enter image description here

Above is the algorithm for Policy Iteration from Sutton's RL book. So, step 2 actually looks like value iteration, and then, at step 3 (policy improvement), if the policy isn't stable it goes back to step 2.

I don't really understand this: it seems like, if you do step 2 to within a small $\Delta$, then your estimate of the value function should be pretty close to optimal for each state.

So, why would you need to visit it again after policy improvement?

It seems like policy improvement only improves the policy function, but that doesn't affect the value function, so I'm not sure why you'd need to go back to step 2 if the policy isn't stable.


1 Answer 1


There is a difference between accurate value function estimates, and optimal value functions. An optimal value function is more specifically the value function of an optimal policy.

Value functions are always specific to some policy, which is why you will often see the subscript $\pi$ in e.g. $v_{\pi}(s)$ when there is a defined policy.

The policy evaluation step (step 2) in policy iteration converges to an accurate value function estimate for whatever the current policy is. In general this will not be an optimal value function, except on the last time that step 2 is used, and there is no change to the policy in the next stage policy improvement (step 3).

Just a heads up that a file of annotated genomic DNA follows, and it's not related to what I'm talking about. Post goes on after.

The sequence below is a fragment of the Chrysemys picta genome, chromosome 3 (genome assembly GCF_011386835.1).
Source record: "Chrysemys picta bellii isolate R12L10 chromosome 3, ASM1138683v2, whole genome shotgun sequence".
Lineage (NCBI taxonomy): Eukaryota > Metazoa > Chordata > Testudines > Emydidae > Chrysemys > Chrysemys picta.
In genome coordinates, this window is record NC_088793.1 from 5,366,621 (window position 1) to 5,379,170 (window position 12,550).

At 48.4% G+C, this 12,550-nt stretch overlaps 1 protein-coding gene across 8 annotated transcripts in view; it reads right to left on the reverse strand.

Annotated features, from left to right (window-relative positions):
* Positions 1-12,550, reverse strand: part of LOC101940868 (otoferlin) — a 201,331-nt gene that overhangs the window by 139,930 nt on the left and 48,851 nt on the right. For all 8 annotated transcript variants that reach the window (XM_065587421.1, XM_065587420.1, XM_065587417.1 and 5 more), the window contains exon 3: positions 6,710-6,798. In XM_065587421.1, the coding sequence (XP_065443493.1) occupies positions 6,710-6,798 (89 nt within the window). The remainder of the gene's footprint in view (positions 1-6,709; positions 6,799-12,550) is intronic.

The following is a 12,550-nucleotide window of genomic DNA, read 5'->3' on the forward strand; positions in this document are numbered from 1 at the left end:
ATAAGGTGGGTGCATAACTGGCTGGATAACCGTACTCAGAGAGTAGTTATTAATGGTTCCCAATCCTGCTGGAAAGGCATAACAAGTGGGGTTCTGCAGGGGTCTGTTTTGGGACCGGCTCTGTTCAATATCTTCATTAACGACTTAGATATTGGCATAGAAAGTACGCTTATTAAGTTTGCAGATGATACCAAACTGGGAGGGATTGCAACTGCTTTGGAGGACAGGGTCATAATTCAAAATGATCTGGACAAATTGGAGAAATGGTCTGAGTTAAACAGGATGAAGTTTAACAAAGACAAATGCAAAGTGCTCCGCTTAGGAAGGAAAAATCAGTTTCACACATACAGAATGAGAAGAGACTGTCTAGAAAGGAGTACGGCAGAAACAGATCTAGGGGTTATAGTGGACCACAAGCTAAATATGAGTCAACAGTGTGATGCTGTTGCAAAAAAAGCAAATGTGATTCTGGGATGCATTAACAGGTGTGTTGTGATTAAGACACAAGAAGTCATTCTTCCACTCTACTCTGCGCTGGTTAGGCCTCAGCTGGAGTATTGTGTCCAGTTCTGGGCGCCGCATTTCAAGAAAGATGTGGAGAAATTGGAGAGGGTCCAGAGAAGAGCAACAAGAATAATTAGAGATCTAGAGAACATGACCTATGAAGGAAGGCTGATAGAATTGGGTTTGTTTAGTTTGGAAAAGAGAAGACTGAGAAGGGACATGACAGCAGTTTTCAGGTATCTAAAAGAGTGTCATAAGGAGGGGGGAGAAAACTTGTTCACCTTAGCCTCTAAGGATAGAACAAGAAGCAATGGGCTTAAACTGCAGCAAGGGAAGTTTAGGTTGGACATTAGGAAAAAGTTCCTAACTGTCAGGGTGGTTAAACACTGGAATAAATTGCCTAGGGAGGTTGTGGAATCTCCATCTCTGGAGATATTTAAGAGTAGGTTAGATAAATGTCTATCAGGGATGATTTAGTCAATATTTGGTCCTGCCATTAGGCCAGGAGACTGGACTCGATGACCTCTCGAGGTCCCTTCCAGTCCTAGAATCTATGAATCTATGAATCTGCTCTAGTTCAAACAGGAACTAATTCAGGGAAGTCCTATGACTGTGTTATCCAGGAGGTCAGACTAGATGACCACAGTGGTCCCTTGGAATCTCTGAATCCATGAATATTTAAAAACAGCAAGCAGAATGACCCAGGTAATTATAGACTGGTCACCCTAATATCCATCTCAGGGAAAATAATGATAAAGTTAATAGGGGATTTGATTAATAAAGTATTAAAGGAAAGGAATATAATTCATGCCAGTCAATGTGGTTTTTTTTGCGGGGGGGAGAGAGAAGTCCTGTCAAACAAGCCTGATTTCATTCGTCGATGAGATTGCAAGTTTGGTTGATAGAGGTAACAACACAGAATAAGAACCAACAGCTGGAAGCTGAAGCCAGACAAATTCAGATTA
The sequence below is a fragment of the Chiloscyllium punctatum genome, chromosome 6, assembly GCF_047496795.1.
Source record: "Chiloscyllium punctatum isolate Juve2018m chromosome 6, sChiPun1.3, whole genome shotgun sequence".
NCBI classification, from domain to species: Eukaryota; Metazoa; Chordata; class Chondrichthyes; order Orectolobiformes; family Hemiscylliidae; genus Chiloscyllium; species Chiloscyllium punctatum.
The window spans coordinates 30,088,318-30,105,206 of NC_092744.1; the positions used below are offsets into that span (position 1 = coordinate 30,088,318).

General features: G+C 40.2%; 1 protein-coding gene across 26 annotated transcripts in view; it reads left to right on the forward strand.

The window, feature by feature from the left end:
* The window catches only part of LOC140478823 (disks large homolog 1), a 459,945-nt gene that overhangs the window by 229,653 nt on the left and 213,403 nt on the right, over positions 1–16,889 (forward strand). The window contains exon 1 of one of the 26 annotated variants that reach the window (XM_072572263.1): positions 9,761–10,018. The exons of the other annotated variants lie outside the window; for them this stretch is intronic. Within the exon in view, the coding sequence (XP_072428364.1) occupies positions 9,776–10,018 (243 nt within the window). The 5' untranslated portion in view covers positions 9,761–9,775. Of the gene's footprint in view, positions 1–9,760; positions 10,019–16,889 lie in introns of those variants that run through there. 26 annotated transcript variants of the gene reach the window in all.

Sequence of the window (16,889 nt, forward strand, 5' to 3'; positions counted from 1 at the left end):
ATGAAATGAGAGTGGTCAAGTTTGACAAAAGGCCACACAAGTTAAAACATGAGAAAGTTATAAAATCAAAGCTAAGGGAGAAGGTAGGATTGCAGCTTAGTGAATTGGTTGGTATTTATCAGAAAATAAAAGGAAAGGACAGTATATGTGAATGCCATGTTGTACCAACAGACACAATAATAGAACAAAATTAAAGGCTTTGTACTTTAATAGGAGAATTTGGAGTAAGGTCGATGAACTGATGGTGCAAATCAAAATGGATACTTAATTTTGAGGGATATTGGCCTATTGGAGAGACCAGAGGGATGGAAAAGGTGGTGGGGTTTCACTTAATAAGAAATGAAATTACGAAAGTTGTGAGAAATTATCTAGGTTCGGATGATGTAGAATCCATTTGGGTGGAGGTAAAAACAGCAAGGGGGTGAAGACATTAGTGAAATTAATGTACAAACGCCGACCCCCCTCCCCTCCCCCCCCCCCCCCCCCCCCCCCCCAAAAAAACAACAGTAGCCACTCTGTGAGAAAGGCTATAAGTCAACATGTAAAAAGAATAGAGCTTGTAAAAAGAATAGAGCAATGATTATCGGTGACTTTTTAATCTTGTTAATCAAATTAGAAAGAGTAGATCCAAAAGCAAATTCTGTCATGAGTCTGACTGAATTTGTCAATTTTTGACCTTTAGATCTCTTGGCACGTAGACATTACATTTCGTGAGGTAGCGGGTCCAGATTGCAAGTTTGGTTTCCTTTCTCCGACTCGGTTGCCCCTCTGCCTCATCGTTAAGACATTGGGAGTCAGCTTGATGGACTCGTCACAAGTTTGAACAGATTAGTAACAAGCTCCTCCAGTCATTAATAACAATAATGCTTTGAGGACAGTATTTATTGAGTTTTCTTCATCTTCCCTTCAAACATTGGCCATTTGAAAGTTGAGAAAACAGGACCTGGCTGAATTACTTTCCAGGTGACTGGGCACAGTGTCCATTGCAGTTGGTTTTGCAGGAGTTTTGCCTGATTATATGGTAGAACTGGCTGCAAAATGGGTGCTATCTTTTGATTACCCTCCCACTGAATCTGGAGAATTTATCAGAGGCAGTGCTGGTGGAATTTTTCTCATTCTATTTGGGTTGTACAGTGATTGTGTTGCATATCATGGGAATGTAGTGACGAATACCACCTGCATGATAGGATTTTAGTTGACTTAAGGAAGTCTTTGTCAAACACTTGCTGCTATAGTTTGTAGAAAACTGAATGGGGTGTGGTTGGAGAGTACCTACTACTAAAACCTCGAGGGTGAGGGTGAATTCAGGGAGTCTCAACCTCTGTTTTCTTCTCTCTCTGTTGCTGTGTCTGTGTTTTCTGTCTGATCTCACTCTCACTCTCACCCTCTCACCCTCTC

The policy improvement stage (step 3) can only usefully be run once for any value function estimate. The policy is updated to be greedy with respect to the value function from step 2 - that will always give the same results from the same value function estimate. If the value function is accurate then this new policy is guaranteed to be as good or better than the previous policy. Once step 3 is done, further improvements are only possible if the new policy is accurately evaluated.

Comparison with value iteration

The difference with value iteration is that it never accurately evaluates any interim policies. In value iteration, the implied policy changes every time the maximising action changes due to new value estimates. In the later stages, when the optimal policy has been found and is stable, then the value function will converge to the optimal value function. In value iteration, most of the interim value functions are not accurate, but when it becomes accurate it will also be the optimal value function.


You must log in to answer this question.

Not the answer you're looking for? Browse other questions tagged .